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June 2012
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LBL eyes tree thinning, burns in Pisgah area


The U.S. Forest Service managers of the Land Between the Lakes are proposing a major habitat improvement project in a 5,160-acre swath surrounding Pisgah Bay in the northern LBL.

Public comments are being accepted on a plan that includes thinning timber, repeated prescribed burns and herbicide treatments to reduce the spread of non-native plant species in areas inland all around Kentucky Lake's Pisgah Bay, including Hillman Ferry Campground on the northern side of the embayment.

The Pisgah Bay Project area is bounded by Forest Service Road 106 and The Trace on the north, FSR 129 and 310 as well as The Trace to the east, and FSR 306 to the south.

Much of the area was brutally battered by the 2009 ice storm, with high percentages of tree damages â “ 45 percent or more â “ that left downed trees, hanging limbs, dying trees and an excessive collection of broken tree debris on the forest floor.

Along with the ice storm leftovers, the area has slipped into a situation in which mast-producing oaks and hickories are regenerating poorly, most of a secondary, understory of younger trees being dominated by maples and other species that are less desirable because they pose leaner wildlife habitat.

The proposed multiple controlled burns in the area would both reduce dead debris left over from the ice storm and promote regeneration of oak and hickory trees. Thinning of the existing canopy by removing some trees also would stimulate the growth of new trees valuable to wildlife by favoring the shade-intolerant oaks and hickories, say LBL managers.

Another part of the project, say planners, is preparation of some habitat for the regeneration of native shortleaf pines with burns, thinning and the reduction or eradication of some competing non-native plant species.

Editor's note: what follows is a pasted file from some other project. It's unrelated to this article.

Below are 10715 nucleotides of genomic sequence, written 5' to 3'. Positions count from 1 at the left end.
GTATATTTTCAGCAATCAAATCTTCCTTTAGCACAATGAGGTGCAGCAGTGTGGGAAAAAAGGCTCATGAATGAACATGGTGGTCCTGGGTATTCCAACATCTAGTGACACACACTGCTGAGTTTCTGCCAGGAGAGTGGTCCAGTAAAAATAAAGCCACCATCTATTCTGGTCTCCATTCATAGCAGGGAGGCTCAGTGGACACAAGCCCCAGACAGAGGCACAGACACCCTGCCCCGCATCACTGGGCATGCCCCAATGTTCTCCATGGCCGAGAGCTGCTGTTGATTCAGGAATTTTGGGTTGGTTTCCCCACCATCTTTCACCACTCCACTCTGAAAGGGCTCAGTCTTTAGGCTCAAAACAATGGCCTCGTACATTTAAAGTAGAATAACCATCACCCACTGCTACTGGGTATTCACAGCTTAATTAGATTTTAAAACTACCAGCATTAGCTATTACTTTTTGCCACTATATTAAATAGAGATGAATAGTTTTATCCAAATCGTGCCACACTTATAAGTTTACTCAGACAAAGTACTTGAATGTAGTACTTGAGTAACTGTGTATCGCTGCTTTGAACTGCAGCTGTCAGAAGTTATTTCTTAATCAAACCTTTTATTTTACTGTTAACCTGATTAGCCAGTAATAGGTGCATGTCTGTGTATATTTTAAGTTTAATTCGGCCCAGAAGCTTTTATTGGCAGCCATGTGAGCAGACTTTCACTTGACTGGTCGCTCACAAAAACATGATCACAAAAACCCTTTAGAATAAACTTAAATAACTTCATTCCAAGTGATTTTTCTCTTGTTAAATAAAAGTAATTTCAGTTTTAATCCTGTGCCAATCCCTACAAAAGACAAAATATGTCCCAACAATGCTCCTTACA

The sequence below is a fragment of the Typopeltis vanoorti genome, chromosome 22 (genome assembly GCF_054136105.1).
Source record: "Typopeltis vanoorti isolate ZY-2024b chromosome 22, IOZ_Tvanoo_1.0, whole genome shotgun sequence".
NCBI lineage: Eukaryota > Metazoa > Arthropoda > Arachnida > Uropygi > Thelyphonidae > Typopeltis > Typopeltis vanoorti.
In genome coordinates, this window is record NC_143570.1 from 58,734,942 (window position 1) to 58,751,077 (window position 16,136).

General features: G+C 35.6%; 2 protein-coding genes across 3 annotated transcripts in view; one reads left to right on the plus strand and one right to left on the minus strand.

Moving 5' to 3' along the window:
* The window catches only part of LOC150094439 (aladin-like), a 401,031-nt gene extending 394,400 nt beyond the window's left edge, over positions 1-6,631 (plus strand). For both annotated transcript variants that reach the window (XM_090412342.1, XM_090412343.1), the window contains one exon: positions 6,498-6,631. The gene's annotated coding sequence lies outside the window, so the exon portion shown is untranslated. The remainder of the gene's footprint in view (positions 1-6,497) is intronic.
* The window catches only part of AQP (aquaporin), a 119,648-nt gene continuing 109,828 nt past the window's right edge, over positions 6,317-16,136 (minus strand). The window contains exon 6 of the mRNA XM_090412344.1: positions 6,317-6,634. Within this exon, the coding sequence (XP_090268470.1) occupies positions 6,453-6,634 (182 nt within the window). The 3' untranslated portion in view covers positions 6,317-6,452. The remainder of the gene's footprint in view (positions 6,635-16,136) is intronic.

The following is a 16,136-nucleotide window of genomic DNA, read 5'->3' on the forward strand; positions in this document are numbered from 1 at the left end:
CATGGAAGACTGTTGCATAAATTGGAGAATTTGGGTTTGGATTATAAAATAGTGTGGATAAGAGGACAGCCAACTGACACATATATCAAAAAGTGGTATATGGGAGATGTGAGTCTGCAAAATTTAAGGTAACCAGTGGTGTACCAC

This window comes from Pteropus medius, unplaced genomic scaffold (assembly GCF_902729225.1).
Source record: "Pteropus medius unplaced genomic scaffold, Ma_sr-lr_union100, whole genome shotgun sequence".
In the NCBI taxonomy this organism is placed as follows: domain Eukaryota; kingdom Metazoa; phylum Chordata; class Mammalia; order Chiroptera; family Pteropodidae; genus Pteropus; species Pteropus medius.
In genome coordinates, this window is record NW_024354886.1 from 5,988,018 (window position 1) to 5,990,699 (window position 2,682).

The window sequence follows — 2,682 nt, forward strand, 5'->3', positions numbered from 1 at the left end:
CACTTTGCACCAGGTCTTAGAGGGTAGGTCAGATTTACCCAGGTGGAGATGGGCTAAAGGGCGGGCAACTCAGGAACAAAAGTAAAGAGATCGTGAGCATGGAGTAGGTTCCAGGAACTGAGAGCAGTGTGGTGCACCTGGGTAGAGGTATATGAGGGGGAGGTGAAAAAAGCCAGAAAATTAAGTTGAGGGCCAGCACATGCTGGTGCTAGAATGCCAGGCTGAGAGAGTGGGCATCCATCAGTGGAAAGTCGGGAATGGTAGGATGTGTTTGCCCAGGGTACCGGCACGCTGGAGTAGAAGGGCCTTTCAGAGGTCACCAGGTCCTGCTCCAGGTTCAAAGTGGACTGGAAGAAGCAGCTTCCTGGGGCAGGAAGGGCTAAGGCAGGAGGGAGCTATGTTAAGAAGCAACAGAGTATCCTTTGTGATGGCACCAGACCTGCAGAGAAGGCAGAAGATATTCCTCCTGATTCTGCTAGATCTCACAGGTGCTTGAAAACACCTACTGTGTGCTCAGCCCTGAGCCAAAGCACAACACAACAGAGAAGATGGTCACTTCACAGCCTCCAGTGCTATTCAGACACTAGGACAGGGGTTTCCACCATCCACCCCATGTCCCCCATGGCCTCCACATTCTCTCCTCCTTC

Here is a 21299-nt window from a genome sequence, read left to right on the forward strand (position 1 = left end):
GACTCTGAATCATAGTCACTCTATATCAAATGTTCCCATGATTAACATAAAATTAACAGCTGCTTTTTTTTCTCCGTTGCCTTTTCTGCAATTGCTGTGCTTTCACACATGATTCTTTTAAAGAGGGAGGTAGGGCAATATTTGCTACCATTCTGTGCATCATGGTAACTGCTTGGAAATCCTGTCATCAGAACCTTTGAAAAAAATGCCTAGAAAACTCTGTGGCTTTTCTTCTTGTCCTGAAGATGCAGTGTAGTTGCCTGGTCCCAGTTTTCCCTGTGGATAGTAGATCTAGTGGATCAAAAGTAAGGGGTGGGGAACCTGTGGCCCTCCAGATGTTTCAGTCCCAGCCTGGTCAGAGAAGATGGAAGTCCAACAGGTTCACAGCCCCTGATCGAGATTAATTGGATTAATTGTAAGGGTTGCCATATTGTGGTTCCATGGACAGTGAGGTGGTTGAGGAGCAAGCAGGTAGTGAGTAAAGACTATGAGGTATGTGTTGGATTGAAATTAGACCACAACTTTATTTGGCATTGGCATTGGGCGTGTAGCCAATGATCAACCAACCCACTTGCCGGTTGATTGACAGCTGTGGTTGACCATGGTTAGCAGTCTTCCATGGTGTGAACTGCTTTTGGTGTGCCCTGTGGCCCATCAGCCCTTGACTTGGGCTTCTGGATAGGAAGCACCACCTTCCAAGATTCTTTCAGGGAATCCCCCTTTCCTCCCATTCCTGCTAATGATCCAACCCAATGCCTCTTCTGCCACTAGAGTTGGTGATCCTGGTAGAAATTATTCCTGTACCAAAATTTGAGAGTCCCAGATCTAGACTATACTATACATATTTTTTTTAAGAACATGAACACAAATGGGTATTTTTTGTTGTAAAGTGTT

Along with the habitat-specific work, managers want to do improvements on 31.7 miles of road in and along the project area. Plans also are to re-route 2.7 miles of the North/South Trail within the project area to decrease erosion and other degradation along existing segments.

Managers say removal of fallen woody debris and improvement of wildlife habitat quality would upgrade hunting, wildlife viewing, hiking, backcountry camping and scenic driving experiences throughout the project areas. Visitor experiences at Hillman Ferry Campground, Star Camp, Pisgah Point and Birmingham Ferry â “ all within the project area â “ would benefit, they say.

An extensive look at the proposal for the Pisgah Bay Project is provided on the website www.LBL.org under the projects tab.

Comments from the public will be accepted through April 21.

Written comments by mail should be sent to Tina R. Tilley, Area Supervisor, Land Between the Lakes National Recreation Area, 100 Van Morgan Drive, Golden Pond, KY 42211. Written comments can be hand delivered to the LBL office at Golden Pond during regular business hours.

Comments by e-mail should be sent to comments-southern-land-betweenlakes@fs.fed.us.

Those seeking more information on the project can contact LBL forester Dennis Wilson by e-mail, denniswilson@fs.fed.us or phone, 270-924-2070.

n It's the junior hunters who get the first go at spring gobblers next weekend with arrival of Kentucky's statewide youth turkey season, April 5-6.